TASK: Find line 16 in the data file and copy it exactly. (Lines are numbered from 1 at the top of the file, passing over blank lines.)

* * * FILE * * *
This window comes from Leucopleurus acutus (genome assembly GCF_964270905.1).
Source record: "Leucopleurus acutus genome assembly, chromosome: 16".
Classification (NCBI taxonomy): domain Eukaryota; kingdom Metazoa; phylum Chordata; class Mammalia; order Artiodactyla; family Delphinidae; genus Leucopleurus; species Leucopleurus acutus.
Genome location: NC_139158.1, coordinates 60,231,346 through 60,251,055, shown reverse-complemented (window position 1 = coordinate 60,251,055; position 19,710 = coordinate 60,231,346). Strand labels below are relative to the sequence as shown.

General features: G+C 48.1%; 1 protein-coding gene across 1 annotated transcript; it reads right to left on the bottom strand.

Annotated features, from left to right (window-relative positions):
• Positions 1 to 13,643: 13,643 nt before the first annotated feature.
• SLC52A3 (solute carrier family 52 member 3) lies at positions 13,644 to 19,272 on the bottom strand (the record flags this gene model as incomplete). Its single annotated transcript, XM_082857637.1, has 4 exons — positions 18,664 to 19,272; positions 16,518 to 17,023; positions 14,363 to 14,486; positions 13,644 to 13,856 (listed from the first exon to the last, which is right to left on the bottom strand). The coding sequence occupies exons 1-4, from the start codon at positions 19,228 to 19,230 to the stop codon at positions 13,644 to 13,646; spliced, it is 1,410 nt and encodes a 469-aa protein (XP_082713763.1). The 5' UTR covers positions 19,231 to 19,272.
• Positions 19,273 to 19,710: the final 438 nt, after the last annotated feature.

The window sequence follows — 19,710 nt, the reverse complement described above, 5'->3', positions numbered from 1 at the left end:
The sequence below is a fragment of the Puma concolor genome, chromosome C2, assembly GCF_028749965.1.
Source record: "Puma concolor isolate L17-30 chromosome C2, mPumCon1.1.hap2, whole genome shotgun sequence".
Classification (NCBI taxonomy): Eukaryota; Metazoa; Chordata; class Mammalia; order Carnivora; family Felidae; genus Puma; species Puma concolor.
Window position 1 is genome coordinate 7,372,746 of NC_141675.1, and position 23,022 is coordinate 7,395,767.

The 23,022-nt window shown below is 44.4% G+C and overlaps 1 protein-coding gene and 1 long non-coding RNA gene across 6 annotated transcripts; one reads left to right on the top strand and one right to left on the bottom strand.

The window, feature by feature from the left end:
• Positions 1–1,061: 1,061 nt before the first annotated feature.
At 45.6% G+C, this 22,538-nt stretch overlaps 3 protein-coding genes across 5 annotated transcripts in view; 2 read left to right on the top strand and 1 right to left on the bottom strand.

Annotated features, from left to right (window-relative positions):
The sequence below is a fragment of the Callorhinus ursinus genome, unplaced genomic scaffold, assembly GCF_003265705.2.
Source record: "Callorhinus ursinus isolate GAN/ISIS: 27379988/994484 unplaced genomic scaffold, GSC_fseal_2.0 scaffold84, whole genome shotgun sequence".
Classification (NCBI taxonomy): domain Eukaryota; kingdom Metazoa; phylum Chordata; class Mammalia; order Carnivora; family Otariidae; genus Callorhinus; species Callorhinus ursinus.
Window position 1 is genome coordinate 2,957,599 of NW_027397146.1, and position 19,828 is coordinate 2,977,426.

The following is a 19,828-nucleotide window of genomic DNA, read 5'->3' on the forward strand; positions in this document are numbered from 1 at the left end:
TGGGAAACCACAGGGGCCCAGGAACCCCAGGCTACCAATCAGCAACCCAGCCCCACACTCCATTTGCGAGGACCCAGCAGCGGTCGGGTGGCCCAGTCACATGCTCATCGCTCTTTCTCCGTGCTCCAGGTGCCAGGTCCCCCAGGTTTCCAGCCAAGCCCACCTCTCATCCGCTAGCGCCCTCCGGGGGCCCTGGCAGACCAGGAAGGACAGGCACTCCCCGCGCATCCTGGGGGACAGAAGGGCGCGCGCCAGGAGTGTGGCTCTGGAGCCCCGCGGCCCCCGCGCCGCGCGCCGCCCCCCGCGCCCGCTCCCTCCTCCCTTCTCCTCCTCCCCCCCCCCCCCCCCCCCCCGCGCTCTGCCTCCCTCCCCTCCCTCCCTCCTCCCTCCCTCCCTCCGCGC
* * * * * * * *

The window, feature by feature from the left end: